The complex nature of waste in modern society


(Source: Anas Jawed on Pexels)

I recently attended urban theorist, Christoph Lindner’s lecture on the complex nature of waste at UCL. The talk wasn’t necessarily a warning on how population growth is outpacing our current waste management efforts (we already know that). Rather, he highlighted the various discourses on waste (listed below) through key case studies incorporating geography, politics and social science that sought to explore our attitudes towards rubbish, and how we govern our own participation in the urban spaces we inhabit*. Lindner and Miriam Meissner’s joint collaborative project Global Garbage: Urban Imaginaries of Waste, Excess, and Abandonment formed the basis of the talk. 

WhatsApp Image 2019-10-23 at 5.50.50 PM
Prof. José Torero Cullen (Head of the Department of Civil, Environmental, Geomatic & Environmental Engineering, UCL), Christoph Lindner, Dr Clare Melhuish (Urban Laboratory Director, UCL)

What are the 5 discourses on waste?

  • Urban planning/environmental – explores the risks from production of waste and the global ecological impact that results from its management.
  • Socio-anthropological – analyses practices and attitudes that people develop in relation to waste.
  • Artistic – explores the artist’s use of waste and its journey from material to subject. Here, it becomes a commodity bought for its value to be recycled that then gets circulated into the global art market.
  • Philosophical – questions what qualifies as waste and why? If waste is seen as a form of matter out of place, how do we designate what it is and for whose standards?
  • Spatial – explores wastelands and derelict spaces that have come to be devalued. 

Below are two discourses explored through case studies, among a few discussed, that I found particularly interesting. 

Socio-anthropological discourse – the ‘mediatisation’ of rubbish in Naples

Lindner briefly touched upon Nick Dines’s input** in the book discussing what happens when rubbish is portrayed to be emblematic of an entire city. Naples came to international prominence in 2007 due to their poor waste management efforts exacerbated by the European debt crisis and the Camorra mafia. It became a city whose portrayal often revolved around rubbish and its failure at managing its own urban waste. Dines highlights that this ‘mediatised’ image of Naples as a ‘garbage city’ has misconstrued and sensationalised the place to be nothing more than a rotten dump harbouring serious doubts in the minds of tourists wishing to visit the area. 

Spatial discourse – ambiguous wasteland: rooftops in Tehran 

Pedram Dibazar’s chapter*** dives into the concept of wasteland. Here, the perspective shifts from the ‘visible’ to the ‘invisible’ using rooftops in Tehran as a case study. Termed ‘leftover’ due to their marked visual and spatial ambiguity, at least from an urban planning perspective, Dibazar argues that it is precisely because of their lack of visibility and ambiguous status that they gain value. How? For subversive use, i.e. the practice of nocturnal shouting as a form of political protest. No one can see you shouting at night but that is precisely the point. It’s the screams people hear against the Shah that is possible due to the ambiguous nature of the rooftops. When one contrasts this in the context of a highly regulated country like Iran, these ‘leftover spaces’ gain significant value.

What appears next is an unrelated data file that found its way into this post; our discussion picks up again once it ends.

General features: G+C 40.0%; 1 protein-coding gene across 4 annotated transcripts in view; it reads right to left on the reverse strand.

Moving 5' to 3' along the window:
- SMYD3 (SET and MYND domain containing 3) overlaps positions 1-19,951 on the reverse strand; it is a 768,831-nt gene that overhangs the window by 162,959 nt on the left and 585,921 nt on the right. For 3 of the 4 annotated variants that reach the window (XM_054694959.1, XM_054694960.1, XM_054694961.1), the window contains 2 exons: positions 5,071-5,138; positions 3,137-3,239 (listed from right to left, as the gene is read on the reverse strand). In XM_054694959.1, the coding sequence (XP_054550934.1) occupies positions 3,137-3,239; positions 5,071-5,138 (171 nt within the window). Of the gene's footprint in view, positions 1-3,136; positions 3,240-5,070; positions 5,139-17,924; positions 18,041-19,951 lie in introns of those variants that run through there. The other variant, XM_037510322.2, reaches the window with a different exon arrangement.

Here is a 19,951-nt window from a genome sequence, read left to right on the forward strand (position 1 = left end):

Concluding thoughts 

The concept of waste is entirely subjective as highlighted by the two unique case studies above. How one chooses to define it depends on that person’s rationale. As cities are a product of the hyper-acceleration of our own lives, the waste they produce becomes central to contemporary globalisation circulating involuntarily across international borders, which makes it difficult to assign one discourse to fully understand it. For me, the philosophical view of waste resonates the strongest because my perception of something useless will, no doubt, be different for someone else. An old rotting cupboard in an abandoned place may be off-putting for some but is the ideal subject matter for me to photograph. I’d be interested to know what your view on waste is and how or why you have come to see it in that way.

* Lindner sought to clarify that the list is not a definitive one but hopefully adds to the discussion

** ‘Writing Rubbish About Naples: the Global Media, Post-politics and the Garbage Crisis of an (Extra-)Ordinary City’

*** ‘Leftover Space, Invisibility and Everyday Life: Rooftops in Iran’


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